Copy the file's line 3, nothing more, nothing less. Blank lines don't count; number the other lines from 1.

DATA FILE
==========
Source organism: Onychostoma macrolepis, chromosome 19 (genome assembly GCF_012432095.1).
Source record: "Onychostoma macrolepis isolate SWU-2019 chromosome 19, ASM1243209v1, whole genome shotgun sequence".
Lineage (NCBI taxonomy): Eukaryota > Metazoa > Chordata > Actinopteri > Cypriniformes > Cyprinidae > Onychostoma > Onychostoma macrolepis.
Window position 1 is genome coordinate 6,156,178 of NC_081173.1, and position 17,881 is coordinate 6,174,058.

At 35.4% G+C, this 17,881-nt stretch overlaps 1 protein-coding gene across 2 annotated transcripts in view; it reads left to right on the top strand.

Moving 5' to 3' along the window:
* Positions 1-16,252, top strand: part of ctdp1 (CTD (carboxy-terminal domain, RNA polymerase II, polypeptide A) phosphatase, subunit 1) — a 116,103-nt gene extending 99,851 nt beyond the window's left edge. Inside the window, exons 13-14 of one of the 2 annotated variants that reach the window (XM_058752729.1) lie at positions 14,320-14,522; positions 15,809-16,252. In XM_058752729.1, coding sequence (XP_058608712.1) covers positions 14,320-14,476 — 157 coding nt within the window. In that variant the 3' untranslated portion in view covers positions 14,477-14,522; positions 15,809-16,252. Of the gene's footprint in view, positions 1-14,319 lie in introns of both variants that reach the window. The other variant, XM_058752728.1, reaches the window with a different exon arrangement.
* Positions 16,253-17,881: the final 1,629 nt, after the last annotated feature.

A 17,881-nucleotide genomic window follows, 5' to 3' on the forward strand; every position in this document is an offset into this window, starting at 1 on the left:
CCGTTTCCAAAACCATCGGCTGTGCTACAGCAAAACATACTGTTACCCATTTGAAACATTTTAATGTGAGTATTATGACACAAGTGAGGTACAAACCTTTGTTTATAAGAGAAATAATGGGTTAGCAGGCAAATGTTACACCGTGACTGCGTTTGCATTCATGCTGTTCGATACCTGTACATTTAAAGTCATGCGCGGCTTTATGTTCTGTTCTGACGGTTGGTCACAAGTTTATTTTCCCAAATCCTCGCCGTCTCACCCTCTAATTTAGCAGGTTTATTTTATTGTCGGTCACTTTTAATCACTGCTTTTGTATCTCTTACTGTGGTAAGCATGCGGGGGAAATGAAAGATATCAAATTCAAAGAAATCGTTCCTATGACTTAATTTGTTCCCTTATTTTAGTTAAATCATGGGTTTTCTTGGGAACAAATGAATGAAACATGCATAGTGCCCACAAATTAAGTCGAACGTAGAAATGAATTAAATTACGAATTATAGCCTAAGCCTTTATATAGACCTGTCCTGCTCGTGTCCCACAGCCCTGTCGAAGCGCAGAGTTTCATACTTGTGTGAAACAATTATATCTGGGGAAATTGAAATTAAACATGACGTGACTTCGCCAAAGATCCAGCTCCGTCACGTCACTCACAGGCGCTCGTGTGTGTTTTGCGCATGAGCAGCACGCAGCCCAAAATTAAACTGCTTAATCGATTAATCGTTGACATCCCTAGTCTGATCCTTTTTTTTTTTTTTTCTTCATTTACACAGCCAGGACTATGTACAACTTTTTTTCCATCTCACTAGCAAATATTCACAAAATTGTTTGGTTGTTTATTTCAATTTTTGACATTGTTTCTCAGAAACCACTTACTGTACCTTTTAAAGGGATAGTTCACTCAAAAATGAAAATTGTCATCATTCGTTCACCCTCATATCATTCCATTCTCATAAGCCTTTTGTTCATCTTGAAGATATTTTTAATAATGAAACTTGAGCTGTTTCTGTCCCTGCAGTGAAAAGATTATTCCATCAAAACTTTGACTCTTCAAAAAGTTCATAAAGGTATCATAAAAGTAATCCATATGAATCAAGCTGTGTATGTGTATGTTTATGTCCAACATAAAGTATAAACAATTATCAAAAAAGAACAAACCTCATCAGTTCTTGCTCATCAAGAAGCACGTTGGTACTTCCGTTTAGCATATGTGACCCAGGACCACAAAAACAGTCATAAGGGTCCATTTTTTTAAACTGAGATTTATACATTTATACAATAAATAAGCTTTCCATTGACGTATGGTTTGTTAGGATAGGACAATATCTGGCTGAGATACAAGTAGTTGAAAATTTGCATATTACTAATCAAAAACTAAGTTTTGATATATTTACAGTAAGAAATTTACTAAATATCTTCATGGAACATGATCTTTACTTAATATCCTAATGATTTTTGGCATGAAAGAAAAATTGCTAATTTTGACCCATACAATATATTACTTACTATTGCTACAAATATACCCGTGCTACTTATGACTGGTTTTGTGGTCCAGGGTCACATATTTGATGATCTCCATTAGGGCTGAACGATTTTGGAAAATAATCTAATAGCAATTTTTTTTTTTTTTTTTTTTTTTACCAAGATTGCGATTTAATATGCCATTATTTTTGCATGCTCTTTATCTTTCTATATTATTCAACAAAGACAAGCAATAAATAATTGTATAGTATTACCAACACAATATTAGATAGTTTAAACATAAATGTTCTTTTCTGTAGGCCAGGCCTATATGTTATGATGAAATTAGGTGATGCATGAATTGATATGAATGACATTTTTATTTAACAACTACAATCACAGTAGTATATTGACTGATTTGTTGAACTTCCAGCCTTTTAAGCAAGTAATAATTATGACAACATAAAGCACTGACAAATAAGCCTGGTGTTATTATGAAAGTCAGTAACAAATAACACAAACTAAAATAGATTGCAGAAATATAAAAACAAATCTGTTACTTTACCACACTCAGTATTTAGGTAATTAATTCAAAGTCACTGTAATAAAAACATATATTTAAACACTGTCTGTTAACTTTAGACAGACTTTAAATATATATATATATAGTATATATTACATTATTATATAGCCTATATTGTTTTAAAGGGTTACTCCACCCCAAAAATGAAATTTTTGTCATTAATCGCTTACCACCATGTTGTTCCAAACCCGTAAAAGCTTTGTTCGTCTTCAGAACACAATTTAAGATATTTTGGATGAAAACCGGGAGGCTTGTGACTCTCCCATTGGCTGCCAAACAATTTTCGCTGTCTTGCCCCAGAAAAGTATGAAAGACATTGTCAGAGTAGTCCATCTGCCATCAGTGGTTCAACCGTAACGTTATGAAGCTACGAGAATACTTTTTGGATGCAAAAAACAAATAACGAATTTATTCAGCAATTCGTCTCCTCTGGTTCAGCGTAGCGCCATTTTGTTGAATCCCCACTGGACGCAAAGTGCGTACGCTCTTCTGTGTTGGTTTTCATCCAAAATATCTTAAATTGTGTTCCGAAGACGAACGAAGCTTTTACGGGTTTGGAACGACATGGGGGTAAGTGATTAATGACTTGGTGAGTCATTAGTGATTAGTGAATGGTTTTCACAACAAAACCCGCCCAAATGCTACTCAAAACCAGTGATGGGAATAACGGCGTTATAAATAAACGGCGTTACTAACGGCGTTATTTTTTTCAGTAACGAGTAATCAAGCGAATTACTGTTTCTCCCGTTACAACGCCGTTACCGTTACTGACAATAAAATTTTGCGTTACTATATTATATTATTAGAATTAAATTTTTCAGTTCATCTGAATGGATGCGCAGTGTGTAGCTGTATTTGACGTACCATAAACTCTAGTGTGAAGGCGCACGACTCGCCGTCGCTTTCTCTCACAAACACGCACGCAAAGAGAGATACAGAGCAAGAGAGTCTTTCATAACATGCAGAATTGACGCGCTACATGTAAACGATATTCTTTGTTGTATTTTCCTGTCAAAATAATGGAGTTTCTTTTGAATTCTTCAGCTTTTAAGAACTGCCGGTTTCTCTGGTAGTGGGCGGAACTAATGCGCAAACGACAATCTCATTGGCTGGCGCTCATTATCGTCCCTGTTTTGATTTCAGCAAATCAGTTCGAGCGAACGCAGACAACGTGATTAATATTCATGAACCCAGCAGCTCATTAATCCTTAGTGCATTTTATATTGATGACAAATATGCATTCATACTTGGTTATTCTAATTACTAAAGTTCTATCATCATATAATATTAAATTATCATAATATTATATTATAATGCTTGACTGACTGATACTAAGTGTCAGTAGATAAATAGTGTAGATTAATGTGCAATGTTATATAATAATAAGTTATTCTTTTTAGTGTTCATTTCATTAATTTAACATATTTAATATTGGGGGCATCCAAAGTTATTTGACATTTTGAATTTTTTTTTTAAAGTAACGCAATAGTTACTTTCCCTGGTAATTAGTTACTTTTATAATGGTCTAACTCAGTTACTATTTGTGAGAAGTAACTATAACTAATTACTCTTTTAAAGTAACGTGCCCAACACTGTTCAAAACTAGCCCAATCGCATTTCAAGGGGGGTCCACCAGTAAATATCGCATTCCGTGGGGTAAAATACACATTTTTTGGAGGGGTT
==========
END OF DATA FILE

Lineage (NCBI taxonomy): Eukaryota > Metazoa > Chordata > Actinopteri > Cypriniformes > Cyprinidae > Onychostoma > Onychostoma macrolepis.